Fill a resealable plastic bag half-full of 2 per cent salted water and seal it tight. Float the bag on top of the liquid, using it to keep the celery leaves and stems submerged under the water. Secure a towel or piece of cheesecloth over the container (rather than using a lid) so that the liquid can breathe — this is an important part of the fermentation process to let gases escape. Allow the leaves and stems to ferment at room temperature for 4 days, checking every day to make sure the leaves and stems are submerged.

Advertisement

Story continues below

Article content

After 4 days, strain the liquid into a separate jar or container, using a spatula or spoon to press the celery leaves and stems into the strainer to get as much liquid out as possible. Reserve the leaves and stems in a separate airtight container. Store both the leaves and stems and the container of celery water in the fridge for up to 2 weeks.

Makes 4 cups leaves + 4 cups water.

Potato Cauliflower Nests + Crispy Fried Cauliflower 

1 tbsp (15 mL) salt + more for seasoning

1 tbsp (15 mL) cream of tartar

4 Yukon Gold potatoes

1 head cauliflower

3 tbsp (45 mL) olive oil

Pepper, to taste

8 cups (2000 mL) canola oil

Note: This recipe requires a spiralizer, which is a tool used to turn vegetables into long noodles. It is best to choose potatoes that are an even oval shape, as this will produce longer, more uniformly sized noodles.

In a large bowl, stir the salt and the cream of tartar into 12 cups water. Wash the potatoes thoroughly, keeping the skins on. Using a spiralizer, process the potatoes into long noodles, creating the longest pieces possible. Add the potato noodles to the water and soak for at least 5 minutes, but no more than 10. This will help soften the potatoes, making them less brittle when you wrap them around the cauliflower.

Trim the cauliflower’s outer leaves and set aside six florets, approximately 2 inches each. Take the trim, stalk, and other scraps of cauliflower and roughly chop into smaller pieces, then add these to a food processor. Pulse until they’re the size of rice grains. Measure out 2 cups.

Advertisement

Story continues below

Article content

In a large bowl, season the reserved cauliflower florets with the olive oil and some salt and pepper, and toss to evenly coat. Using five or six potato noodles per cauliflower floret, tightly wrap the noodles around each floret, making sure to overlap two or three times. You can make these 1 day in advance and store in an airtight container in the fridge until ready to cook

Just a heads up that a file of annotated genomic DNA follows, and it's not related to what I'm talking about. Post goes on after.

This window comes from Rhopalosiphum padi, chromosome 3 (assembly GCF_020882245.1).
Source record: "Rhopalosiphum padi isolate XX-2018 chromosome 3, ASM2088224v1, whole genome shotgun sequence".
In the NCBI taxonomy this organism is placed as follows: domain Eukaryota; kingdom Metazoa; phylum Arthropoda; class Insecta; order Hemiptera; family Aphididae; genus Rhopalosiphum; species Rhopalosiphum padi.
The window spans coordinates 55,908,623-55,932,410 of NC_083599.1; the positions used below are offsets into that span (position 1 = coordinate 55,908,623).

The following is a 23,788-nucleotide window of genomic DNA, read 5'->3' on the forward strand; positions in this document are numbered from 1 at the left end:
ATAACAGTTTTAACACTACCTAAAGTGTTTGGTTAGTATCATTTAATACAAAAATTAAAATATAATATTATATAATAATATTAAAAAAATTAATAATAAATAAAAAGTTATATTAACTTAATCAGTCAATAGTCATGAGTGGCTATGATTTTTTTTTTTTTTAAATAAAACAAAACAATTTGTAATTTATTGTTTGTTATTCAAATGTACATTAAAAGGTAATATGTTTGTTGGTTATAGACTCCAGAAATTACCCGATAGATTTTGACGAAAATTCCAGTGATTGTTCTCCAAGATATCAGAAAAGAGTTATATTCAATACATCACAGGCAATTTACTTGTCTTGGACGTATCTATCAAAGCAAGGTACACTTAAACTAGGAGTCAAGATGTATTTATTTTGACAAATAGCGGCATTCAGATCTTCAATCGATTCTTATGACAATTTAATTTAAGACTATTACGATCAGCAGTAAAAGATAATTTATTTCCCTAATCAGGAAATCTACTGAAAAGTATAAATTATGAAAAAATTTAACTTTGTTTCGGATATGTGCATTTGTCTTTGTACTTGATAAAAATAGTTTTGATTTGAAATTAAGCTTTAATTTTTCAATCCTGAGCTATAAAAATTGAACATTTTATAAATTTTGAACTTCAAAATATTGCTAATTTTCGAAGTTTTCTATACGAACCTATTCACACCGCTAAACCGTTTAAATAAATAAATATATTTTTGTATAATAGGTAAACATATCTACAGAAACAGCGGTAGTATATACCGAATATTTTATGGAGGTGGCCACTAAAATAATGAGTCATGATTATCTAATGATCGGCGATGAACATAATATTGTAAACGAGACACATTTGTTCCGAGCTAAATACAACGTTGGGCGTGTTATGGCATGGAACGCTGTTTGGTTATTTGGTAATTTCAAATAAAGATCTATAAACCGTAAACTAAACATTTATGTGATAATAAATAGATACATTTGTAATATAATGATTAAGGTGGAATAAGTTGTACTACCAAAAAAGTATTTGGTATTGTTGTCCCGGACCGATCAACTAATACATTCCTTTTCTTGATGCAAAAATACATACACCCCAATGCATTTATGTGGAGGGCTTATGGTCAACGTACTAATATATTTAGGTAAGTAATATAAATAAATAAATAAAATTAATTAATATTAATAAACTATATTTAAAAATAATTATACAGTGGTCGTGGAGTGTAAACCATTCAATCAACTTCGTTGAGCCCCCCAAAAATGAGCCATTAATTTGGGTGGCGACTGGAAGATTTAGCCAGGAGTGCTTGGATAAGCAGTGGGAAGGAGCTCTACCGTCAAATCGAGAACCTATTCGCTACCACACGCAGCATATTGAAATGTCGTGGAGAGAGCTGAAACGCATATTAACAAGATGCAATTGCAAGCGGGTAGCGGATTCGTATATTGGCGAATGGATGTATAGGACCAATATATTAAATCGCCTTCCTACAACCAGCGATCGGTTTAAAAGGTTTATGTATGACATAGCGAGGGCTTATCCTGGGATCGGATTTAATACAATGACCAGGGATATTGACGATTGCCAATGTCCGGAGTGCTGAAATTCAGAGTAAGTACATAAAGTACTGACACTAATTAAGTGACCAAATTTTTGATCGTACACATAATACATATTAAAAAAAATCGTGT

Line two plates with a kitchen towel or paper towel. Place the canola oil in a heavy-bottomed, high-sided pot. Using a pot thermometer, bring the oil up to 350°F. Working in small batches, fry the Potato Cauliflower Nests in the oil, rotating and flipping them until they are uniformly crispy and there are few to no bubbles of moisture escaping from the potato. Using tongs, carefully remove the nests from the oil and transfer to one of the prepared plates. Season with salt. After the nests are complete, working in batches, carefully sprinkle1/4 cup cauliflower scraps into the hot oil; be careful, as the moisture from the cauliflower will initially bubble up. Fry until they are an even golden-brown colour and there are no more bubbles of moisture coming up.

With a slotted spoon or spider, carefully remove the cauliflower and transfer to the other prepared plates. Season with salt. Repeat until all the cauliflower has been fried.

Makes 6 servings.

Plating

1 recipe Cauliflower Mushroom Risotto

1 recipe Sautéed Cauliflower Mushrooms

1 recipe Potato Cauliflower Nests

Advertisement

Story continues below

Article content

1/2 cup Pickled Oxeye Daisy Buds or capers

1 recipe Crispy Fried Cauliflower

Lay out six bowls. Evenly distribute the risotto between the bowls and add the Sautéed Cauliflower Mushrooms. Place one Potato Cauliflower Nest at the centre of each bowl, and top with 1 tbsp Pickled Oxeye Daisy Buds or capers. Finish with 2 tbsp Crispy Fried Cauliflower sprinkled over each plate.

Excerpted from Acorn: Vegetables Re-Imagined: Seasonal Recipes from Root to Stemby Shira Blustein and Brian Luptak. Copyright © 2021 Shira Blustein. Photography by Gabriel Cabrera. Published by Appetite by Random House, a division of Penguin Random House Canada Limited. Reproduced by arrangement with the Publisher. All rights reserved.

Latest National Stories

Advertisement

Story continues below

News Near Tillsonburg

This Week in Flyers